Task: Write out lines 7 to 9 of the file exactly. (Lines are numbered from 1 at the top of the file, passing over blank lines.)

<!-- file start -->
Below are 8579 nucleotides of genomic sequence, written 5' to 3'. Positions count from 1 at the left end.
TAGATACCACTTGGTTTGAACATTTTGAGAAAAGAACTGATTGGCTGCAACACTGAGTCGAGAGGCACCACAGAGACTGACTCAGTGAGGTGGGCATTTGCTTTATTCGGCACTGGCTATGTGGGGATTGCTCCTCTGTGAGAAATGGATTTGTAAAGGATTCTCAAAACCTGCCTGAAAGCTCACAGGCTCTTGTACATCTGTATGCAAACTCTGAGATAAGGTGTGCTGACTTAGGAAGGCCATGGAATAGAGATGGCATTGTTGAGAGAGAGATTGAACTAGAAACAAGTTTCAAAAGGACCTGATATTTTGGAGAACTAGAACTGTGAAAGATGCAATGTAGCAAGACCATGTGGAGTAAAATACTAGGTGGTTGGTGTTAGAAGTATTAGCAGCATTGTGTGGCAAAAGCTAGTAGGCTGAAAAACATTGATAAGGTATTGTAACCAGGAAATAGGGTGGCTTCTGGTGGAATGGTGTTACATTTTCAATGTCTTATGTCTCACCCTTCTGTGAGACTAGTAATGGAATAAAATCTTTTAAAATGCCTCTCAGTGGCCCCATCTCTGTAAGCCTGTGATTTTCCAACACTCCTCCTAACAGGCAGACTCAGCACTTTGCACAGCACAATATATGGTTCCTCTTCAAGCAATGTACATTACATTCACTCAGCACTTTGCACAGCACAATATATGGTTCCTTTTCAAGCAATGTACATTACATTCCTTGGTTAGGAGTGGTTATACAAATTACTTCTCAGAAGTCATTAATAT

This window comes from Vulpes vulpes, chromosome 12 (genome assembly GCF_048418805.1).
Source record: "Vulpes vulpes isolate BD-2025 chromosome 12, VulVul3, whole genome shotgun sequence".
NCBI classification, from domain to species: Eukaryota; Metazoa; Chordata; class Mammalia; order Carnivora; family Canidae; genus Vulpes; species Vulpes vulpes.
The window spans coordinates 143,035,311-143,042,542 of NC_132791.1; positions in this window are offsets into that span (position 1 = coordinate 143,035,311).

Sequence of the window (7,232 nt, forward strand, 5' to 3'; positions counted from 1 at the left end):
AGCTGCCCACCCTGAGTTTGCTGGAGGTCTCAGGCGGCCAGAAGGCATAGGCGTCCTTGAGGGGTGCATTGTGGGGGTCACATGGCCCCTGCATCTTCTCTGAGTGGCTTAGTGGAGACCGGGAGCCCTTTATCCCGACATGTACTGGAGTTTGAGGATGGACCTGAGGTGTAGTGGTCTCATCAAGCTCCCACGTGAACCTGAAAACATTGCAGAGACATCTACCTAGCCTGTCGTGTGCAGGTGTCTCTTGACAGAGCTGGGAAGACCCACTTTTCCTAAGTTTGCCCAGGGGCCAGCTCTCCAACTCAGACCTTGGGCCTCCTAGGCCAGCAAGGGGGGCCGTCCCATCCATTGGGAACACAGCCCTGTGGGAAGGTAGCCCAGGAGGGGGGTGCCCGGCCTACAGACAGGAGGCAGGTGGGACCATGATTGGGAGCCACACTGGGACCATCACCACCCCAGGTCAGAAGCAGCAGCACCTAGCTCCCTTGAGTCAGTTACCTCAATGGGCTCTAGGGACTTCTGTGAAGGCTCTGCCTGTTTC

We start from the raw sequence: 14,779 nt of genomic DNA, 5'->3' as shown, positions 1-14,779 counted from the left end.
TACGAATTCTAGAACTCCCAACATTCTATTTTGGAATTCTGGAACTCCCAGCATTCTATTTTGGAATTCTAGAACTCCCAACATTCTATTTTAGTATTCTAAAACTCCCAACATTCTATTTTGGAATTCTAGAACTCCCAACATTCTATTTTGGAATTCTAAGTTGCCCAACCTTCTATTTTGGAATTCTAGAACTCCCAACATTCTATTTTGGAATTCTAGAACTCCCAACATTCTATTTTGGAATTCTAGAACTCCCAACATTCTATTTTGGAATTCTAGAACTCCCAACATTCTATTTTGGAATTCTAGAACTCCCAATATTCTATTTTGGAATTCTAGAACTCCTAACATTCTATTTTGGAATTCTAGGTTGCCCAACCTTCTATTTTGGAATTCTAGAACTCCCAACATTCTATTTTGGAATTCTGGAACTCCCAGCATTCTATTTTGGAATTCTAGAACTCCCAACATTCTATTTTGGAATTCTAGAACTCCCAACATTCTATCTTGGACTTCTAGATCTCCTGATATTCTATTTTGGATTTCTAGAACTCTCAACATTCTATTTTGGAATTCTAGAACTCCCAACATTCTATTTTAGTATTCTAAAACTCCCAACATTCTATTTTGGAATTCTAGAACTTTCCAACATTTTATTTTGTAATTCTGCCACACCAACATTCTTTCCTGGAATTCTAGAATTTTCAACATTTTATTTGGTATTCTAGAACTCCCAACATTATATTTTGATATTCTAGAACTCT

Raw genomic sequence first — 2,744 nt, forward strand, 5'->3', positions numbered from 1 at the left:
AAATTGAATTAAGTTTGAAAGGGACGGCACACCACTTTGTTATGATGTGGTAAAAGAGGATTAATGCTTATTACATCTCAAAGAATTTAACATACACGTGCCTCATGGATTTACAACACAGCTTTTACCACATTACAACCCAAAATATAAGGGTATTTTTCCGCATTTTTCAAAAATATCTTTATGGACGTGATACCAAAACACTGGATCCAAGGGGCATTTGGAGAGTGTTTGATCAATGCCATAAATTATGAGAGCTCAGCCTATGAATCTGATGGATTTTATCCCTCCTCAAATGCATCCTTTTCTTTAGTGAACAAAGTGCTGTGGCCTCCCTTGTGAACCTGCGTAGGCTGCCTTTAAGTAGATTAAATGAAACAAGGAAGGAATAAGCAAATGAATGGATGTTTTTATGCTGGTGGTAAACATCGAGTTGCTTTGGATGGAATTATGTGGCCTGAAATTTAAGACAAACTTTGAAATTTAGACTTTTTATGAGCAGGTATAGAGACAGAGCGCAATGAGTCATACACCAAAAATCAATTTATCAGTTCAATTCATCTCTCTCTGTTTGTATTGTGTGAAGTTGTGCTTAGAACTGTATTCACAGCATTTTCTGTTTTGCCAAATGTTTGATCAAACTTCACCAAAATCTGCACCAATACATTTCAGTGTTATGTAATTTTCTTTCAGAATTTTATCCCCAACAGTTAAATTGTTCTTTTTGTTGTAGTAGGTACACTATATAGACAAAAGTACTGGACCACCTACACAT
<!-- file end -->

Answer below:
Sequence of the window (7,232 nt, forward strand, 5' to 3'; positions counted from 1 at the left end):
AGCTGCCCACCCTGAGTTTGCTGGAGGTCTCAGGCGGCCAGAAGGCATAGGCGTCCTTGAGGGGTGCATTGTGGGGGTCACATGGCCCCTGCATCTTCTCTGAGTGGCTTAGTGGAGACCGGGAGCCCTTTATCCCGACATGTACTGGAGTTTGAGGATGGACCTGAGGTGTAGTGGTCTCATCAAGCTCCCACGTGAACCTGAAAACATTGCAGAGACATCTACCTAGCCTGTCGTGTGCAGGTGTCTCTTGACAGAGCTGGGAAGACCCACTTTTCCTAAGTTTGCCCAGGGGCCAGCTCTCCAACTCAGACCTTGGGCCTCCTAGGCCAGCAAGGGGGGCCGTCCCATCCATTGGGAACACAGCCCTGTGGGAAGGTAGCCCAGGAGGGGGGTGCCCGGCCTACAGACAGGAGGCAGGTGGGACCATGATTGGGAGCCACACTGGGACCATCACCACCCCAGGTCAGAAGCAGCAGCACCTAGCTCCCTTGAGTCAGTTACCTCAATGGGCTCTAGGGACTTCTGTGAAGGCTCTGCCTGTTTC

We start from the raw sequence: 14,779 nt of genomic DNA, 5'->3' as shown, positions 1-14,779 counted from the left end.